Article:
Click for previous Image Image 1 of 4 Viburnum betulifolium Birchleaf Viburnum

Viburnum betulifolium

Birchleaf Viburnum

Plant Type:


Viburnum betulifolium – This is a large, seldom encountered Viburnum with birch-like leaves, henceforth, the common name Birchleaf Viburnum. New growth is bronze-red maturing dark green. Showy, fragrant flat-topped white flowers adorn in May/June. Late season clusters of round red glossy berries follow showy white flat-topped white flowers in May/June. Fruits develop much of the summer on long pedicels that stretch and become lax while maintaining an open, rounded form that reminds us of an exploding firework. From green to dull, light yellow to pink-orange the clusters of fruits in late season metamorphose to glossy red. Unlike many Viburnum, V. betulifolium is self-pollinating, not requiring another to make fruit. Red fall foliage color with hot pink highlights some years mixed with yellow and orange is striking in autumn. Curiously, foliage often points ground-ward as the season progresses much in the manner of Cornus kousa. We are increasingly impressed with our plants as they grow larger. Birchleaf Viburnum is a very low maintenance shrub requiring fertile, moisture-retentive soil in part shade to full sun. Viburnum betulifolium tolerates heavy clay soils. This ought to be of interest to arboretums. Avoid constantly wet ground or spots that trend to arid dust between rains.


10-12 ft


10-12 ft




5 to 7(8?)
What is my hardiness zone?

Characteristics and Attributes for Viburnum betulifolium

Season of Interest (Flowering)

  • Spring

Season of Interest (Foliage)

  • Spring / Summer / Autumn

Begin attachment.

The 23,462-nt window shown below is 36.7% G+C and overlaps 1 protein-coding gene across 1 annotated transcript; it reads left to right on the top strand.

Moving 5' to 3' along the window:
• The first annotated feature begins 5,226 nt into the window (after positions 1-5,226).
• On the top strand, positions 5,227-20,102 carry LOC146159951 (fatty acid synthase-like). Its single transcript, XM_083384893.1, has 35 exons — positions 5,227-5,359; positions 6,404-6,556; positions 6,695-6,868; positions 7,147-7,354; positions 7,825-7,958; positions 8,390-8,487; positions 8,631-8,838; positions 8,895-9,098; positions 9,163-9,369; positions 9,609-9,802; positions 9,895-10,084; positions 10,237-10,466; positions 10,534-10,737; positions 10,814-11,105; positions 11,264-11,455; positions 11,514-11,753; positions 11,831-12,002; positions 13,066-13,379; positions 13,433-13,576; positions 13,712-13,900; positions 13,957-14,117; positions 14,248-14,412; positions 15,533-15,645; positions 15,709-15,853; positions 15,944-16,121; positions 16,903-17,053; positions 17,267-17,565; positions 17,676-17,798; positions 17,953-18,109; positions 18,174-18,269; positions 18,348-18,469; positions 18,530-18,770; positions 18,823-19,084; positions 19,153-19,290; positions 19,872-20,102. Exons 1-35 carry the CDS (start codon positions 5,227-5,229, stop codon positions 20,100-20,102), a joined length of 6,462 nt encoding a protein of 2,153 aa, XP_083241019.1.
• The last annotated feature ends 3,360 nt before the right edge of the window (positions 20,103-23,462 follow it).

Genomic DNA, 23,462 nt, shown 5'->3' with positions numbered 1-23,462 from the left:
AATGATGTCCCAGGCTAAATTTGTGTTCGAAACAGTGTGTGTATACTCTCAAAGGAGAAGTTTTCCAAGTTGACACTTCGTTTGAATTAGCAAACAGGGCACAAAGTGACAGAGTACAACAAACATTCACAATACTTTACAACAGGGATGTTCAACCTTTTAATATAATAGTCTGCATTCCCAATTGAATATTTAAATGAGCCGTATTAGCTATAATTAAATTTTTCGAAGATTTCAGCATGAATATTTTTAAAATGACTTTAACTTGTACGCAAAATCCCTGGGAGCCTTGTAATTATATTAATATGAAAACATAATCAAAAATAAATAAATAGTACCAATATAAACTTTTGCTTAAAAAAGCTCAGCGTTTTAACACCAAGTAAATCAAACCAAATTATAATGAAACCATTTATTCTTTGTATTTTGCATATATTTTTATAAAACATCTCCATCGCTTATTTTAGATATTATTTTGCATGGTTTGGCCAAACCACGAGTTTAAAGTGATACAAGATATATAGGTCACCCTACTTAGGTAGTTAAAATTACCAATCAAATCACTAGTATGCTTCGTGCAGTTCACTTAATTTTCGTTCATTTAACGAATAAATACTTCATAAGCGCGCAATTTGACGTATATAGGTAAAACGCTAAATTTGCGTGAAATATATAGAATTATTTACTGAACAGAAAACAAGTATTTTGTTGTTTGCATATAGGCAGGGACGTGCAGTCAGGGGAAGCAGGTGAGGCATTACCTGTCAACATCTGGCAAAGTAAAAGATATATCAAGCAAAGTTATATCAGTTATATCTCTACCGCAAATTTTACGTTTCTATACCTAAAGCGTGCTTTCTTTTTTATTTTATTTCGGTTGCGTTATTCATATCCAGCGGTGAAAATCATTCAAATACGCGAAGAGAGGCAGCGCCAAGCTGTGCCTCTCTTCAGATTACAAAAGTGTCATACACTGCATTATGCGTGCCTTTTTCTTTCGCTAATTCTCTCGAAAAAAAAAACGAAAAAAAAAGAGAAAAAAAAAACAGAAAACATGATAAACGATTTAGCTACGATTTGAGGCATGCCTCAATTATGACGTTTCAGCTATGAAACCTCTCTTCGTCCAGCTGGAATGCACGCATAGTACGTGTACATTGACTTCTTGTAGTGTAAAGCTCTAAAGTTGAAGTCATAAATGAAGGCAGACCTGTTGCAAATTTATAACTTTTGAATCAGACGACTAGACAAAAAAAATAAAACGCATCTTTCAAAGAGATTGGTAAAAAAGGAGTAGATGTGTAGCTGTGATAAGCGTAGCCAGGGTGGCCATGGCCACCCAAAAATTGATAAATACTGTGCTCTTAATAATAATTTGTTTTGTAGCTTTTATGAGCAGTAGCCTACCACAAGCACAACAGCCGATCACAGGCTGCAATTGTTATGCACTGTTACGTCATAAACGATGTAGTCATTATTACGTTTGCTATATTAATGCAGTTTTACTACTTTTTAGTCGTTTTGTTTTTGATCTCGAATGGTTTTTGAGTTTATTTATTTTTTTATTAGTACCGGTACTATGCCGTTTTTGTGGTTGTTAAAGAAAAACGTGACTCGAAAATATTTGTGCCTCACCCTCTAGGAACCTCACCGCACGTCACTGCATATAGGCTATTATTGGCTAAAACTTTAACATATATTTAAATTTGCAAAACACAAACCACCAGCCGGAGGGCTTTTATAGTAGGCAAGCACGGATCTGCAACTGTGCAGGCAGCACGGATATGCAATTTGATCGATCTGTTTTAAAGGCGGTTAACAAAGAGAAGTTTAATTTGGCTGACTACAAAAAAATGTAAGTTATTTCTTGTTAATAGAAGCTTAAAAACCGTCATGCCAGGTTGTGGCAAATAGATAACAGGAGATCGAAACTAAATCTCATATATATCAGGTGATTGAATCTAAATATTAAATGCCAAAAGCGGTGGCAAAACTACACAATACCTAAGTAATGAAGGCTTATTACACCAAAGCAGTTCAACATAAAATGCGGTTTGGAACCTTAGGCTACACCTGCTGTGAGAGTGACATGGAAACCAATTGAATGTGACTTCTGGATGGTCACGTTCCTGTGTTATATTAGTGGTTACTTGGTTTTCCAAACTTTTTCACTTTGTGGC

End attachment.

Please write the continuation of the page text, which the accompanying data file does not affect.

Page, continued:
Autumn Interest

  • Fruit / Berries / Seed Heads
  • Autumn Leaf Color

Nature Attraction

  • Songbirds
  • Deer Resistant
  • Honey Bees & Native Bees


  • Full Sun
  • Mostly Sunny


  • Specimen
  • Shrub Border
  • Wildlife Garden
  • Hedge
  • Hedgerow

Growth Rate in the Garden

  • Moderately Fast


  • Fertile


  • China

Propagated By

  • Cutting Grown

Genus Overview: Viburnum

Common Name: Viburnum

Viburnum. This genus is full of fantastic, multi-season garden worthy shrubs. Garden heroes. Spring flowers, often large and showy, many with heady sweet fragrance are arranged in cymes. Some smell of musk (Viburnum dilatatum) while others produce no fragrance at all. Flowers are followed with berries. If late season and autumn berries are desired then planting two of a species will ensure fruit set; for instance, Viburnum dilatatum 'Erie' and V. dilatatum 'Michael Dodge' will pollinate each other and produce fruit. Viburnum cassinoides is closely allied with V. nudum; but if the flowering times do not overlap then there will be no fruit. However, if you plant V. nudum 'Winterthur' in proximity with V. nudum var. angustifolium, 'Longwood', 'Moonshine' or 'Pink Beauty' berries will abound. Another interesting example is V. lantana which crosses with V. burejaeticum and vice versa. Any V. plicatum f. tomentosum selection such as 'Shasta' or 'Shoshoni' will pollinate with all other V. plicatum f. tomentosum selections like 'Copper Ridges or 'Pink Beauty'. But if you were to plant two 'Shasta' side by side with no other V. plicatum f. tomentosum in near proximity then your effort will be fruitless. As with almost all in the universe of plants there are exceptions. There is one viburnum which appears to be self-fruitful, Viburnum setigerum the Tea Viburnum. Another interesting exception to the rule is Viburnum nudum 'Pink Beauty' which is also self-fruitful - a departure from its siblings. And on the other spectrum are two I can think of off-hand that are barren, Viburnum plicatum 'Roseum' and Viburnum plicatum 'Kern's Pink'. Oftentimes, the dwarf viburnums reamin in a juvenile state and do not produce fruit. All Viburnum of any size that do produce fruit are magnificent in the late season garden. And they feed all manner of birds. Larger, denser shrubs provide cover and nesting opportunities. Nearly all Viburnum have terrific autumn foliage colors, too. Viburnums are members of Caprifoliaceae. All prefer part to full sun and fertile soils. All are cutting grown. Many thanks to Gary Ladman of Classic Viburnums who generously set us straight regarding some of the details we had originally incorrectly lauded... ya can't know everything!